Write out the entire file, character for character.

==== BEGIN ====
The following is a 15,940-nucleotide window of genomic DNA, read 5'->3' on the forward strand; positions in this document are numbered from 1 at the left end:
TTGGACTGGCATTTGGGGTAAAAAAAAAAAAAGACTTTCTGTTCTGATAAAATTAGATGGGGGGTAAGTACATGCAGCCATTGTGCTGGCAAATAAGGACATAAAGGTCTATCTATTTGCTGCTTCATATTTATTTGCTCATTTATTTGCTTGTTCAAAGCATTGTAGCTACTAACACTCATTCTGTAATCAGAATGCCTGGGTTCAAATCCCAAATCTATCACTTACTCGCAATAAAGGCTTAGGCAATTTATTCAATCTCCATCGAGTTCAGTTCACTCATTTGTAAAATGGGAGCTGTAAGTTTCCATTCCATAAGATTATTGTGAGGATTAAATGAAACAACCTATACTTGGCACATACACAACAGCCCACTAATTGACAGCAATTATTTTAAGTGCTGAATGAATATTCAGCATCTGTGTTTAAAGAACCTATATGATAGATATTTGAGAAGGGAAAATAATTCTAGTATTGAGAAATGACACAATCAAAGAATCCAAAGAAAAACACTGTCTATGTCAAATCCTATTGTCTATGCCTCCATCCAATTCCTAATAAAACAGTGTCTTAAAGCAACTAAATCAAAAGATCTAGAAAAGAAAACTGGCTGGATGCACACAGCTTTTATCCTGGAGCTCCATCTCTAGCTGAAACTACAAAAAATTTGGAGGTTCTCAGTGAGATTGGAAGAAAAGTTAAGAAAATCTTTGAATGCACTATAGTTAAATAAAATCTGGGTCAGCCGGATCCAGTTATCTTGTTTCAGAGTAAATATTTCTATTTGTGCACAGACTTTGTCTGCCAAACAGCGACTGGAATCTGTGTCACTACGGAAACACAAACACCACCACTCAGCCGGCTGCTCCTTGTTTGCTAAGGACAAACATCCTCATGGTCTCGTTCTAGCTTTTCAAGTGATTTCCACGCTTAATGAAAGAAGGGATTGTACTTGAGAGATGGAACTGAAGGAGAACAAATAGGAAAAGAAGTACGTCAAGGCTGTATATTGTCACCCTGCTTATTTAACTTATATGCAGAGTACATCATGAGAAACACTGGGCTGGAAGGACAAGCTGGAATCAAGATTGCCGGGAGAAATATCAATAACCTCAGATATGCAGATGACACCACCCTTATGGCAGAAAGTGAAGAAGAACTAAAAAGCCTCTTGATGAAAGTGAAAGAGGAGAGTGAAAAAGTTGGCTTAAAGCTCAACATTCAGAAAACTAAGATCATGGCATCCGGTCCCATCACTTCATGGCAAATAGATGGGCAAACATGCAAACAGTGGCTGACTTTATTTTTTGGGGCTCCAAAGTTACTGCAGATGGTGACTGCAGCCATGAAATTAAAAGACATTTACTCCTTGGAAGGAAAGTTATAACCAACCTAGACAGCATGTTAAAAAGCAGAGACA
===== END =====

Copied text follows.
The following is a 15,940-nucleotide window of genomic DNA, read 5'->3' on the forward strand; positions in this document are numbered from 1 at the left end:
TTGGACTGGCATTTGGGGTAAAAAAAAAAAAAGACTTTCTGTTCTGATAAAATTAGATGGGGGGTAAGTACATGCAGCCATTGTGCTGGCAAATAAGGACATAAAGGTCTATCTATTTGCTGCTTCATATTTATTTGCTCATTTATTTGCTTGTTCAAAGCATTGTAGCTACTAACACTCATTCTGTAATCAGAATGCCTGGGTTCAAATCCCAAATCTATCACTTACTCGCAATAAAGGCTTAGGCAATTTATTCAATCTCCATCGAGTTCAGTTCACTCATTTGTAAAATGGGAGCTGTAAGTTTCCATTCCATAAGATTATTGTGAGGATTAAATGAAACAACCTATACTTGGCACATACACAACAGCCCACTAATTGACAGCAATTATTTTAAGTGCTGAATGAATATTCAGCATCTGTGTTTAAAGAACCTATATGATAGATATTTGAGAAGGGAAAATAATTCTAGTATTGAGAAATGACACAATCAAAGAATCCAAAGAAAAACACTGTCTATGTCAAATCCTATTGTCTATGCCTCCATCCAATTCCTAATAAAACAGTGTCTTAAAGCAACTAAATCAAAAGATCTAGAAAAGAAAACTGGCTGGATGCACACAGCTTTTATCCTGGAGCTCCATCTCTAGCTGAAACTACAAAAAATTTGGAGGTTCTCAGTGAGATTGGAAGAAAAGTTAAGAAAATCTTTGAATGCACTATAGTTAAATAAAATCTGGGTCAGCCGGATCCAGTTATCTTGTTTCAGAGTAAATATTTCTATTTGTGCACAGACTTTGTCTGCCAAACAGCGACTGGAATCTGTGTCACTACGGAAACACAAACACCACCACTCAGCCGGCTGCTCCTTGTTTGCTAAGGACAAACATCCTCATGGTCTCGTTCTAGCTTTTCAAGTGATTTCCACGCTTAATGAAAGAAGGGATTGTACTTGAGAGATGGAACTGAAGGAGAACAAATAGGAAAAGAAGTACGTCAAGGCTGTATATTGTCACCCTGCTTATTTAACTTATATGCAGAGTACATCATGAGAAACACTGGGCTGGAAGGACAAGCTGGAATCAAGATTGCCGGGAGAAATATCAATAACCTCAGATATGCAGATGACACCACCCTTATGGCAGAAAGTGAAGAAGAACTAAAAAGCCTCTTGATGAAAGTGAAAGAGGAGAGTGAAAAAGTTGGCTTAAAGCTCAACATTCAGAAAACTAAGATCATGGCATCCGGTCCCATCACTTCATGGCAAATAGATGGGCAAACATGCAAACAGTGGCTGACTTTATTTTTTGGGGCTCCAAAGTTACTGCAGATGGTGACTGCAGCCATGAAATTAAAAGACATTTACTCCTTGGAAGGAAAGTTATAACCAACCTAGACAGCATGTTAAAAAGCAGAGACA